In Emerging Markets, value opened up following the Trump win as the market adopted a "cherry picking" approach for the Trump agenda. EM risk premia rose on protectionism fears yet EM will be the beneficiary if higher growth were to materialise, especially commodity exporters. Some major EM countries are now recovering from deep recessions and political risk is abating. EM external vulnerability is significantly reduced today versus the “taper tantrum” of 2013, while valuations are more attractive. We are most constructive on countries with high real rates both on an absolute basis and as a spread to US real rates.
Going forward we expect that the reduced incremental effectiveness of quantitative easing programmes (QE) and an increasing list of counter-productive effects will shift investors' focus away from their reliance on excessive monetary easing. Central Banks’ (CB) unconventional policies have significantly reduced volatility and induced herding behaviours. As such, passive strategies strongly outperformed active strategies in this cycle. We expect that as we turn the QE page, our active strategies, driven by a thorough and intense research-driven investment process, will perform strongly. Importantly, during the QE cycle, asset prices lost their previously very strong correlation to macro data and economic surprises - a result of the perception that CBs can “underwrite” the economic and capital market cycles and therefore “good news is good news” and “bad news is good news” too.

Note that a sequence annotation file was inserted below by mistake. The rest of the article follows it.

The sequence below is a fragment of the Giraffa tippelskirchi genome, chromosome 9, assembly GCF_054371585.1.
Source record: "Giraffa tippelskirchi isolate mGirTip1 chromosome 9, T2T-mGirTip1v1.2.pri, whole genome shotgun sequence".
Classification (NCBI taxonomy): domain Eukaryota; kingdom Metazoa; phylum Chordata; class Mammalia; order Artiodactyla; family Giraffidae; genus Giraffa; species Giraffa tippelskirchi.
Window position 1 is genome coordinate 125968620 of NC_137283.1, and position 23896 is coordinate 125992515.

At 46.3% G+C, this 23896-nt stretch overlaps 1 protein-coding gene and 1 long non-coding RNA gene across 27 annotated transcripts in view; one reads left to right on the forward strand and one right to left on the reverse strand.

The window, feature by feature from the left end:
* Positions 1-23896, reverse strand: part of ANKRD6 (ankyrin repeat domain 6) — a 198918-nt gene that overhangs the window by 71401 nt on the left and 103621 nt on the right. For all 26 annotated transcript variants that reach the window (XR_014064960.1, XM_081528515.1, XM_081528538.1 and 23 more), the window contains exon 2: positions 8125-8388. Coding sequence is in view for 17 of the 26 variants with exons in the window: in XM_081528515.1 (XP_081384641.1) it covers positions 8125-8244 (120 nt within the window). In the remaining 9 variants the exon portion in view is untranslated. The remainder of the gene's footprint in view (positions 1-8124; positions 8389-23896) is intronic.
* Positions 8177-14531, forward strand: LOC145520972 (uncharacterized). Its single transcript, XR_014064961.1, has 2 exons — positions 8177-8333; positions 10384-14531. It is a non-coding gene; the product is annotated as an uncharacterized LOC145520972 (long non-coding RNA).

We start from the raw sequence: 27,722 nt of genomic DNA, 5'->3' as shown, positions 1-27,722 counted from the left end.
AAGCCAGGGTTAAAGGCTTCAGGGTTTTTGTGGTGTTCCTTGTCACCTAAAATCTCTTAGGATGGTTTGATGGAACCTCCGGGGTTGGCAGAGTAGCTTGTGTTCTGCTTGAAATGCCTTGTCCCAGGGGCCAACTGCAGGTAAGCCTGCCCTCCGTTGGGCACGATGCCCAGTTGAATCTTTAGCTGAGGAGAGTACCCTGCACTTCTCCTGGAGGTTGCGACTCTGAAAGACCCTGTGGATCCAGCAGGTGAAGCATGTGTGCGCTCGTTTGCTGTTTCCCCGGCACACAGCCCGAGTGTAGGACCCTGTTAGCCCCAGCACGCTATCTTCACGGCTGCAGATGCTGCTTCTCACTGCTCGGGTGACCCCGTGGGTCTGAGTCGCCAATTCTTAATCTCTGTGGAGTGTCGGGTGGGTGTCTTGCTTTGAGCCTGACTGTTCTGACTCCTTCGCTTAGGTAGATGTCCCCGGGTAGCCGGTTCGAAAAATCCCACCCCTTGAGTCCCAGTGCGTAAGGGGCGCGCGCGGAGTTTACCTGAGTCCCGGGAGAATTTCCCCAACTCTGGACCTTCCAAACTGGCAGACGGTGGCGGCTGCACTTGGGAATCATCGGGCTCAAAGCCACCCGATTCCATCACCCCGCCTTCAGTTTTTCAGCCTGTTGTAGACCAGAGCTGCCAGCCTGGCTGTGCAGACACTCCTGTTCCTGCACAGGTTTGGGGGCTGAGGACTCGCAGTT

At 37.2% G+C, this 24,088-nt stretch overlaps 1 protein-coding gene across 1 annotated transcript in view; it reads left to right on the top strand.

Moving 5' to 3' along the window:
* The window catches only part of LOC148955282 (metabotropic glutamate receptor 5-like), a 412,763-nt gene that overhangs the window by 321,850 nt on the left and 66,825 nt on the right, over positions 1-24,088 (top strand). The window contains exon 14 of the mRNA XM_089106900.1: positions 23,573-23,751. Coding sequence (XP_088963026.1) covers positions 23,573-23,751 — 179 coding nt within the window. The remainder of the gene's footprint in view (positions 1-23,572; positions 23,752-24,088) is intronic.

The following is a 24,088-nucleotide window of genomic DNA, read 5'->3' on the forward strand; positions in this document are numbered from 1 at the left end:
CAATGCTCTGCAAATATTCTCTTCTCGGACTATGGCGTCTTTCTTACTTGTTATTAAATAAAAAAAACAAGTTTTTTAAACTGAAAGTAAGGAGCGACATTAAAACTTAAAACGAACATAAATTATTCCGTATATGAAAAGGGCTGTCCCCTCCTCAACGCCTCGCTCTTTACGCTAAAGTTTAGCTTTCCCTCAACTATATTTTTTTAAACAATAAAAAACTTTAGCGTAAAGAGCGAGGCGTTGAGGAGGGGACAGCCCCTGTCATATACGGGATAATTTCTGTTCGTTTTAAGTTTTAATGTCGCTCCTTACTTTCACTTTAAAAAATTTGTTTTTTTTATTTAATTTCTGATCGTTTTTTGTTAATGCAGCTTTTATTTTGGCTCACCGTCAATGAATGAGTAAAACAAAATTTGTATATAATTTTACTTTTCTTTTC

A number of significant distortions appeared as a result of CBs’ outsized buying, especially in certain pockets of fixed income. This resulted in the crowding out of private investors, leading to poor price discovery dynamics. Some of these markets are under a re-adjustment phase at the moment and re-opening to private capital – but only at the right price. Risk premium is now finally also returning back into safe haven fixed income. As extraordinary monetary accommodation is getting pulled, we expect that risk assets will recoup their previously strong correlation with economic cycles and this is crucial for active investors as it will create more opportunities for alpha generation.
Summary of our asset class views: